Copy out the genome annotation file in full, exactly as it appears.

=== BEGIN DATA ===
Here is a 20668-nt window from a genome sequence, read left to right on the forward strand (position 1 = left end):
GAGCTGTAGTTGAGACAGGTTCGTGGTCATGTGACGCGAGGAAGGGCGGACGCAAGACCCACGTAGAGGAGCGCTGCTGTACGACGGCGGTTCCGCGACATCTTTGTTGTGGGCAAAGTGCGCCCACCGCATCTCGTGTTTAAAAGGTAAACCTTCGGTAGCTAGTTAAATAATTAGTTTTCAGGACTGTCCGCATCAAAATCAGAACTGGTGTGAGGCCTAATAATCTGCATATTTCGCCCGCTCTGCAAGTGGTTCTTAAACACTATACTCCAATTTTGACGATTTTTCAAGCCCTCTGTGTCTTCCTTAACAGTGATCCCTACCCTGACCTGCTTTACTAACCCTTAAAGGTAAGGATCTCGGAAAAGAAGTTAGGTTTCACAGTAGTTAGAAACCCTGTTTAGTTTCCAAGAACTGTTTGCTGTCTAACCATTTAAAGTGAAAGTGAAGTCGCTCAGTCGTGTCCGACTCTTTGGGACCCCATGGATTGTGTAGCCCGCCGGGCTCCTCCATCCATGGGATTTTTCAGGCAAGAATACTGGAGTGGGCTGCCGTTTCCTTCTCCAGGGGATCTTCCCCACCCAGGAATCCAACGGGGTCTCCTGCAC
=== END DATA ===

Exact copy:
Here is a 20668-nt window from a genome sequence, read left to right on the forward strand (position 1 = left end):
GAGCTGTAGTTGAGACAGGTTCGTGGTCATGTGACGCGAGGAAGGGCGGACGCAAGACCCACGTAGAGGAGCGCTGCTGTACGACGGCGGTTCCGCGACATCTTTGTTGTGGGCAAAGTGCGCCCACCGCATCTCGTGTTTAAAAGGTAAACCTTCGGTAGCTAGTTAAATAATTAGTTTTCAGGACTGTCCGCATCAAAATCAGAACTGGTGTGAGGCCTAATAATCTGCATATTTCGCCCGCTCTGCAAGTGGTTCTTAAACACTATACTCCAATTTTGACGATTTTTCAAGCCCTCTGTGTCTTCCTTAACAGTGATCCCTACCCTGACCTGCTTTACTAACCCTTAAAGGTAAGGATCTCGGAAAAGAAGTTAGGTTTCACAGTAGTTAGAAACCCTGTTTAGTTTCCAAGAACTGTTTGCTGTCTAACCATTTAAAGTGAAAGTGAAGTCGCTCAGTCGTGTCCGACTCTTTGGGACCCCATGGATTGTGTAGCCCGCCGGGCTCCTCCATCCATGGGATTTTTCAGGCAAGAATACTGGAGTGGGCTGCCGTTTCCTTCTCCAGGGGATCTTCCCCACCCAGGAATCCAACGGGGTCTCCTGCAC